Since then, President Tsai Ing-wen, a Cornell-trained lawyer, and her Democratic Progressive Party cohort in the legislature have governed Taiwan. All the while it has become increasingly under threat by Beijing, which continues to claim Taiwan as its territory despite having never ruled it.

Mr. Su remained optimistic in the face of China’s rising threat, while acknowledging the difficulties posed by Taiwan’s highly polarized society. Although there is a consensus among the Taiwanese against unification with China, there are major differences of opinion regarding how close the relationship should be.

“Taiwanese society has its issues — it’s not united,” Mr. Su said. “But when threatened it will come together.”

He was born Lim Tiau-hui on Nov. 9, 1918, in Taipei into a middle-class family. His mother, Si A-siu, steeped him in Confucian culture. His father, Lim Tse-tshuan, was an agronomist with anticolonial activist friends.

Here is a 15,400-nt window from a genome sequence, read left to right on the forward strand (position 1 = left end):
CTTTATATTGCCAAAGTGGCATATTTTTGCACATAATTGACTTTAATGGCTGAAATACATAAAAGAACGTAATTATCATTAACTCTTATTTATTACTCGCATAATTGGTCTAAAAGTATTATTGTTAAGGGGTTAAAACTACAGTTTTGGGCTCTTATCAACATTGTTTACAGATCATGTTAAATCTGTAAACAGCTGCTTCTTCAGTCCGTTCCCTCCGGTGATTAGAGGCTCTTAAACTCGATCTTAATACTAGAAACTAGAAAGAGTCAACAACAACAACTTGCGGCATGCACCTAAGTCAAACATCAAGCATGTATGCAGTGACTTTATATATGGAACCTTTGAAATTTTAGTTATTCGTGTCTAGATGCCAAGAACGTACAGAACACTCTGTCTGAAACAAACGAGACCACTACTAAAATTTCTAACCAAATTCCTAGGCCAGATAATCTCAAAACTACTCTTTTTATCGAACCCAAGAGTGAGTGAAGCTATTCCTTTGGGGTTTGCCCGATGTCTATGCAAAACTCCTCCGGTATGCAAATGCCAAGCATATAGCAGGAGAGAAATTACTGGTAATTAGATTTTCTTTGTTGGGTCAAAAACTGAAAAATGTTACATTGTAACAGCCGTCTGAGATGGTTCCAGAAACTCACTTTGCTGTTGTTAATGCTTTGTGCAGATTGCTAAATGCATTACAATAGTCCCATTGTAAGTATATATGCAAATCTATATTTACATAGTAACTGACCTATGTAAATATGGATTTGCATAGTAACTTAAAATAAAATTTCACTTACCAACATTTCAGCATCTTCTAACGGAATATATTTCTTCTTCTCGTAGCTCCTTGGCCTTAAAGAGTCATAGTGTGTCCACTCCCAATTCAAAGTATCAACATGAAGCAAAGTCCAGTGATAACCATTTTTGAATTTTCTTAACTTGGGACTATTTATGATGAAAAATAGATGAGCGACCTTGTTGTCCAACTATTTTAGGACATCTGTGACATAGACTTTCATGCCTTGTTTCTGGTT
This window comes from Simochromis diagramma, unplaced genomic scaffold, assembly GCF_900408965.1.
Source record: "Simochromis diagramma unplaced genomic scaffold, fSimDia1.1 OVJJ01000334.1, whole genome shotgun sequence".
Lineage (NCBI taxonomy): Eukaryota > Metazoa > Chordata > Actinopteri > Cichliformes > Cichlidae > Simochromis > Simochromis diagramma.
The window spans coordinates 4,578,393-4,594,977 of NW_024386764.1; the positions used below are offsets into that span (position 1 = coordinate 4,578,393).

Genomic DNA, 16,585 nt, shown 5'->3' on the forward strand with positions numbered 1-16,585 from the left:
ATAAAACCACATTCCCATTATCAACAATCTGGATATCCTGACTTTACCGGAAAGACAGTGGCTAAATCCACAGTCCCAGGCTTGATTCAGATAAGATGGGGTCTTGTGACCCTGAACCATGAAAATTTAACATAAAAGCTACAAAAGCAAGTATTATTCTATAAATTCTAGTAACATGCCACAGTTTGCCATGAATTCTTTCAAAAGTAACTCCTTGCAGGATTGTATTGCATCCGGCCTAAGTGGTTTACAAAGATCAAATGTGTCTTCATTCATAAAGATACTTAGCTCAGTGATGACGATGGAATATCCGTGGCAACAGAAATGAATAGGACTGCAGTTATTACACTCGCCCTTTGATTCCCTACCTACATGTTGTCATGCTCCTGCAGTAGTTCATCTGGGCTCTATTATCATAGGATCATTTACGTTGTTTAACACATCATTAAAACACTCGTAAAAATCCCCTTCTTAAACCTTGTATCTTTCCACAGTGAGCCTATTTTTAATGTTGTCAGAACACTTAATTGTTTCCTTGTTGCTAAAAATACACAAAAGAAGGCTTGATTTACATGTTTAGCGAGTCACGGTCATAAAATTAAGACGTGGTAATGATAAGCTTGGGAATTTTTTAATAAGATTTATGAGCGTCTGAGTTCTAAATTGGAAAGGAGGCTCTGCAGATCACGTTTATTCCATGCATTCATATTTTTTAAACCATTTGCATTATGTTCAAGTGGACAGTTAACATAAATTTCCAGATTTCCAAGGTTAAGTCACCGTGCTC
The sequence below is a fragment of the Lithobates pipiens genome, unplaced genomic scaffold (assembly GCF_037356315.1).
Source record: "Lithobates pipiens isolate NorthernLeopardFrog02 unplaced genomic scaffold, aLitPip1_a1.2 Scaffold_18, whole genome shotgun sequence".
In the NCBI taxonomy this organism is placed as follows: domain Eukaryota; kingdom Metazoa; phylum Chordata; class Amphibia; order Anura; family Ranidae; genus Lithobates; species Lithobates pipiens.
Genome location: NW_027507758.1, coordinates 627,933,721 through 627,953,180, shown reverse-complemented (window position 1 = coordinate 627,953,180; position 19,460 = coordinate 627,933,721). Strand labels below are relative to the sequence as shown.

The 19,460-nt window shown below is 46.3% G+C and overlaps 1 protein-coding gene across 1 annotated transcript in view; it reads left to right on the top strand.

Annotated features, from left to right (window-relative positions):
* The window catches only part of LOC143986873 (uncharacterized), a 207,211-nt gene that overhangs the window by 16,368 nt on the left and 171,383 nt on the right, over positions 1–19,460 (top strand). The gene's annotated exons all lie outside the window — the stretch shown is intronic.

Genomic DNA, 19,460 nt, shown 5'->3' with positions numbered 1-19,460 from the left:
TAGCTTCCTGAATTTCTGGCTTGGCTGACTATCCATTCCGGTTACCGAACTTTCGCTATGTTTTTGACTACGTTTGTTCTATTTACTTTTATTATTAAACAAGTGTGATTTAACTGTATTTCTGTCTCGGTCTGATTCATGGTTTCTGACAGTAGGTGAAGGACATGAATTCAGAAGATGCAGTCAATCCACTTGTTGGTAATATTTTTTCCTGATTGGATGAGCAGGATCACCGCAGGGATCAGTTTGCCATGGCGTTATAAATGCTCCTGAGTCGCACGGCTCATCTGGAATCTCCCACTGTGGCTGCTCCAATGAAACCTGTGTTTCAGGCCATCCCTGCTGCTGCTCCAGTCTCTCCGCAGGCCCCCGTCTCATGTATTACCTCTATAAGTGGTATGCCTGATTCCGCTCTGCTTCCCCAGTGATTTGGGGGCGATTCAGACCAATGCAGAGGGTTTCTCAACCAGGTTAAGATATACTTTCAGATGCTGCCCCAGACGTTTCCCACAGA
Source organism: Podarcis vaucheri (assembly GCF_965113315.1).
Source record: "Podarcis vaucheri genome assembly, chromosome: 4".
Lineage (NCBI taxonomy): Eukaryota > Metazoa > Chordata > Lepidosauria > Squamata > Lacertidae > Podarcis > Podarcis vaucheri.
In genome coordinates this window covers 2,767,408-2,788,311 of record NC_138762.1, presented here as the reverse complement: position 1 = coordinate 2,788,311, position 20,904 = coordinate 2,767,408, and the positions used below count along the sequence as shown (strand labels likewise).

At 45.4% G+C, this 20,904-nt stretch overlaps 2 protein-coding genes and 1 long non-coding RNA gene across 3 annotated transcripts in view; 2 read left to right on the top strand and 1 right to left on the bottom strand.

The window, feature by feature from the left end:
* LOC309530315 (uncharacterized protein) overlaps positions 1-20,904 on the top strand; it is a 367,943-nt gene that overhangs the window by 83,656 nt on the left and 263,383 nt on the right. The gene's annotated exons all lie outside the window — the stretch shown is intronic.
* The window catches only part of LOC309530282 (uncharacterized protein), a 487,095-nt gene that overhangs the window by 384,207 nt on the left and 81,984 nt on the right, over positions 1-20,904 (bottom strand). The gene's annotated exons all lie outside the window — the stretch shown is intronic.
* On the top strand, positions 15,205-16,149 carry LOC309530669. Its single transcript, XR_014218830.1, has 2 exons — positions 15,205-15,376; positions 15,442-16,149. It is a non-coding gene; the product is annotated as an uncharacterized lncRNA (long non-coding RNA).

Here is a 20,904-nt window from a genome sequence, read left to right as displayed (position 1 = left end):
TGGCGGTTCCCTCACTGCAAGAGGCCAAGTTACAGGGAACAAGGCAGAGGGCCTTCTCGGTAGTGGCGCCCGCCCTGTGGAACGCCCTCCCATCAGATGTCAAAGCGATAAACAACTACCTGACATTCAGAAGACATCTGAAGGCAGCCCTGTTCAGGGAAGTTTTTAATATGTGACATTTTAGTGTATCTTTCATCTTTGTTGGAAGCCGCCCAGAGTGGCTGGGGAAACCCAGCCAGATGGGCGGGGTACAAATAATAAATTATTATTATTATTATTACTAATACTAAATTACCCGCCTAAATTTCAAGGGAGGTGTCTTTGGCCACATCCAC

As Lim Tiau-hui, he studied economics and politics at Waseda University in Tokyo. He took the pseudonym Su Beng when he wrote “Taiwan’s 400-Year History.” He would be known by that name — meaning “clearly seeing history” in Taiwanese — for the rest of his life.

He did not leave any immediate survivors.

President Tsai visited Mr. Su in the hospital during his last days. He had been a senior adviser to her since her inauguration in 2016 and had been supporting her re-election; she faces a pro-China candidate, Han Kuo-yu, in January.

Huang Min-hung, the director of the Su Beng Education Foundation, said that one of the last things Mr. Su said was, “Tsai Ing-wen must win.”